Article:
We next assume that the previous OFDM waveforms are transmitted over a time-varying MIMO channel. Such a channel is represented by:
$$ {\fontsize{8.8pt}{9.6pt}\selectfont{\begin{aligned} {}h^{i,j}(t,\tau) \,=\, \sum_{l=1}^{L} h^{i,j}_{l}(t)\delta\left(\!\tau - \tau^{i,j}_{l}\!\right)\!, i=1, \ldots, M_{R} \ \text{and}\ j = 1, \ldots, M_{T}, \end{aligned}}} $$
(2)
where h i,j (t,τ) is the channel impulse response between the jth transmit antenna and ith receive antenna, while \(h^{i,j}_{l}(t)\) and \(\tau ^{i,j}_{l}\) are the lth path gain and delay of h i,j (t,τ), respectively. Elaborating on the discrete-time signal model of a MIMO-OFDM system, the MIMO channel during the transmission of the kth OFDM symbol is represented by the block matrix:
$$ {\mathbf{H}}_{k} = \left[ \begin{array}{cccc} {\mathbf{H}}_{k}^{1,1} & {\mathbf{H}}_{k}^{1,2} & \cdots & {\mathbf{H}}_{k}^{1,M_{T}} \\ {\mathbf{H}}_{k}^{2,1} & {\mathbf{H}}_{k}^{2,2} & \cdots & {\mathbf{H}}_{k}^{2,M_{T}} \\ \cdots & \cdots & \cdots & \cdots \\ {\mathbf{H}}_{k}^{M_{R},1} & {\mathbf{H}}_{k}^{M_{R},2} & \cdots & {\mathbf{H}}_{k}^{M_{R},M_{T}} \\ \end{array} \right], $$
(3)
where \({\mathbf {H}}_{k}^{i,j} \in \mathbb {C}^{N_{t} \times N_{t}}\) are matrices representing the channel impulse response between the (i,j) antenna pair whose entries are:
$$ {}{\mathbf{H}}^{i,j}_{k}(r,s) = h^{i,j}(((k-1)N_{t} + N_{g} + r - 1)T_{s}, \text{mod}(r-s,N)T_{s}). $$
(4)

Note that \({\mathbf {H}}_{k}^{i,m} {\mathbf {x}}_{k}^{(m)}\) represents the time-convolution between the signal transmitted over the mth antenna and h i,m (t,τ).

Having in mind the previous channel representation, the discrete-time received signal is given by:
$$ {\mathbf{r}}_{k} = \left({\mathbf{I}}_{M_{R}} \otimes {\mathbf{F}}{\mathbf{G}}_{2}\right) {\mathbf{H}}_{k} {\mathbf{x}}_{k} + {\mathbf{w}}_{k} = {\mathbf{G}}_{k}{\mathbf{s}}_{k}+{\mathbf{w}}_{k}, $$
(5)
where G 2 is a N×N t matrix which represents the removal of the cyclic prefix, G k is a block matrix containing the channel frequency response between each antenna pair, and \({\mathbf {w}}_{k} \in {\mathbf {C}}^{N_{t} \times 1}\) is a vector of independent complex-valued Gaussian-distributed random variables with variance \({\sigma ^{2}_{w}}\). When the channel is time invariant, all submatrices in G k are diagonal. However, when the channel is time-variant, entries different than zero appear outside their main diagonals, hence introducing ICI between the transmitted subcarriers. In such case, Equation 5 is rewritten as:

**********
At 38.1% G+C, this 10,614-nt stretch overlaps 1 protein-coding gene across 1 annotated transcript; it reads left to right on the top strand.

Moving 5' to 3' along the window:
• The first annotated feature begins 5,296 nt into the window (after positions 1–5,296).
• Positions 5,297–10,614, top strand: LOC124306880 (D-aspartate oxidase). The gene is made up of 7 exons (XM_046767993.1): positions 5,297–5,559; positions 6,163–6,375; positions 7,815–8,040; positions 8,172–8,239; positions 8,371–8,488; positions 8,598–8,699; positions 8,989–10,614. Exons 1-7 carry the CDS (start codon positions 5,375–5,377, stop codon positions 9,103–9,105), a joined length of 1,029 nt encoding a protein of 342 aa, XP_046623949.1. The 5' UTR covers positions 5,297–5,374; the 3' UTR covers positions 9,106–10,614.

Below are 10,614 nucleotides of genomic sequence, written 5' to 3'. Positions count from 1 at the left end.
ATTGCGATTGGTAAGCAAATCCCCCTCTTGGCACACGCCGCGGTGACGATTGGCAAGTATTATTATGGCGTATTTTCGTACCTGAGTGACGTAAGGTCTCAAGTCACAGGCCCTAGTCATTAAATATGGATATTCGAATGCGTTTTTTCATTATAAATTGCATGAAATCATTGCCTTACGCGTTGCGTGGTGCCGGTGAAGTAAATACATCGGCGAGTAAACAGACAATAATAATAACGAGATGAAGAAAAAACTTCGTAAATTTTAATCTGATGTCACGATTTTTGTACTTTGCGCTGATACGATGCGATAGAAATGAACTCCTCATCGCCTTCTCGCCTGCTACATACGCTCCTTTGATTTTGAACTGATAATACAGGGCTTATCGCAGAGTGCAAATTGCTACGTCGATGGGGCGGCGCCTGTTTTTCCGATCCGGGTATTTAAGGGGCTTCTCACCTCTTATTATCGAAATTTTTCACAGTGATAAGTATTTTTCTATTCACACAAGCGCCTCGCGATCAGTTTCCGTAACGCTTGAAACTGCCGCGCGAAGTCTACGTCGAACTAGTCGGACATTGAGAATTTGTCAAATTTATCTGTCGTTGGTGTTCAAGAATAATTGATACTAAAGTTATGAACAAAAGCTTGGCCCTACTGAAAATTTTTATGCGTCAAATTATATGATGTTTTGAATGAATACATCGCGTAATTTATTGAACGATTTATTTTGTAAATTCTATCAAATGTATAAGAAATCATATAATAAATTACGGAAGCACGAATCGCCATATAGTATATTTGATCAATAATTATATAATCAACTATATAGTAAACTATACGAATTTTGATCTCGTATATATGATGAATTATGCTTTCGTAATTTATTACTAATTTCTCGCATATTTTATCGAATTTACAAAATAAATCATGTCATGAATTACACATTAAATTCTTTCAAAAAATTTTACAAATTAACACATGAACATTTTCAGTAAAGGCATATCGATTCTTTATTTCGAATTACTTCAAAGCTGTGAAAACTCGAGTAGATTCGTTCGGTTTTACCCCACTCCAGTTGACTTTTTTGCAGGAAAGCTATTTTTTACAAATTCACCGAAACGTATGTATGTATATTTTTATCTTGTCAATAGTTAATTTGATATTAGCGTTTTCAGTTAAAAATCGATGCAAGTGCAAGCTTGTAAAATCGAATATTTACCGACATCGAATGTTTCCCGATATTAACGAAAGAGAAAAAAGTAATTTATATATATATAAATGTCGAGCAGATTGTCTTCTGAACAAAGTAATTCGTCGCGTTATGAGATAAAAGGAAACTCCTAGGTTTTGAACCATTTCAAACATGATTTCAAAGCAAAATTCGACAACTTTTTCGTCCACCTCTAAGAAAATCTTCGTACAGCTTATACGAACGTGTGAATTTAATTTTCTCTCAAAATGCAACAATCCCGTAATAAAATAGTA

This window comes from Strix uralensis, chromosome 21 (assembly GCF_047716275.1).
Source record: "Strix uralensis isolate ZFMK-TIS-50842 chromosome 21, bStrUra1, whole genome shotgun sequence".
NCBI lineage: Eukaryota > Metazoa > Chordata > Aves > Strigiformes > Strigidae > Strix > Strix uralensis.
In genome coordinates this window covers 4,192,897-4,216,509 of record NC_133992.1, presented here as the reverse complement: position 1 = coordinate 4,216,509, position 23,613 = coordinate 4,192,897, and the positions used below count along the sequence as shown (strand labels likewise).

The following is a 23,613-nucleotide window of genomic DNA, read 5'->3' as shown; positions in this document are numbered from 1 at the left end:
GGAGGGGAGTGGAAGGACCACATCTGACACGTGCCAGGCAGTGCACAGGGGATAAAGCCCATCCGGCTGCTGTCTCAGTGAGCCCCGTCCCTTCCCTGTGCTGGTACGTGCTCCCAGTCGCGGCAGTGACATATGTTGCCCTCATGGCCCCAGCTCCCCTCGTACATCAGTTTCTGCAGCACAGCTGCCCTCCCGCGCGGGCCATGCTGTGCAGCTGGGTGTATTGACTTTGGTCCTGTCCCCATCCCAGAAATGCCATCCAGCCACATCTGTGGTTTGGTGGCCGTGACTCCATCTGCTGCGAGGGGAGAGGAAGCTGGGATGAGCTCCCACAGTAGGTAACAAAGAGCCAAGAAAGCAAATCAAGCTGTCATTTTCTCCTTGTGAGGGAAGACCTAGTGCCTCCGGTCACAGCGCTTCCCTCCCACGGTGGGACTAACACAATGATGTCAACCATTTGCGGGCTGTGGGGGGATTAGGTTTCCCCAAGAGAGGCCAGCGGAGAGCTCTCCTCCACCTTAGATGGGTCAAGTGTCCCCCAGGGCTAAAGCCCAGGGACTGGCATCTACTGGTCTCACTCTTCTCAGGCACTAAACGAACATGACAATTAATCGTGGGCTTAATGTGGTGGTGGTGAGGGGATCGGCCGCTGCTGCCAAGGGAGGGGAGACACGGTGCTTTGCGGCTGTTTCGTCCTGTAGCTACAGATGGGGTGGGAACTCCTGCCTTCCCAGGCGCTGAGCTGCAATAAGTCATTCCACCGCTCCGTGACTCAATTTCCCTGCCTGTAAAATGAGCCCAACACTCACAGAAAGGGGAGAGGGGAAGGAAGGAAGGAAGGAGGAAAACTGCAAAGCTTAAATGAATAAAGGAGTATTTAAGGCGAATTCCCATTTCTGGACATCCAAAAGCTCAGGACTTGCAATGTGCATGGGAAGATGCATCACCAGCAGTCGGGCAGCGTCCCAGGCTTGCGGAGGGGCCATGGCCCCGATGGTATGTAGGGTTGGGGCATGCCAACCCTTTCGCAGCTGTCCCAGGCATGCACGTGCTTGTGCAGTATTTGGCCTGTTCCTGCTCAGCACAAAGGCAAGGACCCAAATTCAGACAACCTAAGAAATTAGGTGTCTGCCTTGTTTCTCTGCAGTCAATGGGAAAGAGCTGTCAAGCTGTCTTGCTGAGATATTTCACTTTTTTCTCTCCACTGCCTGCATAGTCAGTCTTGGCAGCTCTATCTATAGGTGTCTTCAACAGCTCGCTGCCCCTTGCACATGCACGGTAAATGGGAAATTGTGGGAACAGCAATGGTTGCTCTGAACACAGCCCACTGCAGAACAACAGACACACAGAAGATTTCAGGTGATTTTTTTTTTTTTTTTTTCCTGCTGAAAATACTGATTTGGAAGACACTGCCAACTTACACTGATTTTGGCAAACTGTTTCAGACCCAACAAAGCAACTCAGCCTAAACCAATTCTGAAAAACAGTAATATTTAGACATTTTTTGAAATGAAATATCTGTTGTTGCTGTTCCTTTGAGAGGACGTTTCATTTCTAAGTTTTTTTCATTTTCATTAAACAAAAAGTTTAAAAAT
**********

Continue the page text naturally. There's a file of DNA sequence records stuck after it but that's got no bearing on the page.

$$ {\mathbf{r}}_{k} = \bar{{\mathbf{G}}}_{k}{\mathbf{s}}_{k}+{\mathbf{z}}_{k}+{\mathbf{w}}_{k}, $$
(6)

where \(\bar {{\mathbf {G}}}_{k}\) is a block matrix with the main diagonals of the submatrices of G k and \({{\mathbf {z}}_{k} = ({\mathbf {G}}_{k}-\bar {{\mathbf {G}}}_{k}){\mathbf {s}}_{k}}\) represents the ICI in the received signal. Note that in multi-antenna systems, ICI occurs not only among subcarriers but also among different transmit antennas.

When transmitting MIMO-OFDM symbols over time-varying channels, the amount of ICI relates to the normalized Doppler spread given by D n =f d T, where f d is the maximum Doppler frequency and T=N T s is the duration of an OFDM symbol excluding the cyclic prefix. According to our previous proposal [18], it is possible to adjust the parameter T by time interpolation by a factor I, yielding an OFDM symbol duration T I =I T s N. Therefore, the normalized Doppler spread impacting the time-interpolated OFDM signal is:
$$ {D^{I}_{n}}=f_{d} T^{I} = f_{d} I T_{s} N = \frac{T_{s} N I f_{c} v}{c} = \frac{T_{s} N f_{c}}{c} v^{I}, $$
(7)

with f c the carrier frequency, c the speed of light, and v I =I v the emulated speed as a result of an actual measurement speed v and a time-interpolation factor I. Consequently, enlarging the symbol length T I allows for the emulation of a velocity v I , which is I times higher than the actual speed of the receiver, namely v.

Figure 1 shows the graphical representation of a measurement setup designed according to the previous premises. Interpolating the MIMO-OFDM waveforms prior to its transmission allows for emulating high-velocity conditions while conducting low-velocity experiments. Due to the interpolation step, signals over the air will suffer from severe ICI degradation, although the maximum Doppler frequency is low.
Figure 1
Figure 1

Block diagram of the outdoor-to-outdoor measurement setup. The transmit antennas are placed outdoors, and the receive antennas are installed outside the car on its roof. The interpolator at the transmitter side and the decimator at the receiver side enable the recreation of high-speed conditions during low-speed experiments. The corresponding outdoor-to-indoor setup is basically the same. The only difference is that receiving antennas are placed inside the car instead of outside.

It should be noticed that interpolation does not allow for a perfect recreation of high-mobility channels because the signals over-the-air have a reduced bandwidth and are less sensitive to the channel frequency selectivity.

Nevertheless, note that in this work, we are mostly interested in conducting experiments to test the performance of ICI cancellation methods in WiMAX receivers over real-world channels rather than channel equalization methods which can be tested in static experiments. Time interpolation does not reproduce the exact conditions of high mobility scenarios but provide a cost-efficient approximation to them.

3 Receiver structure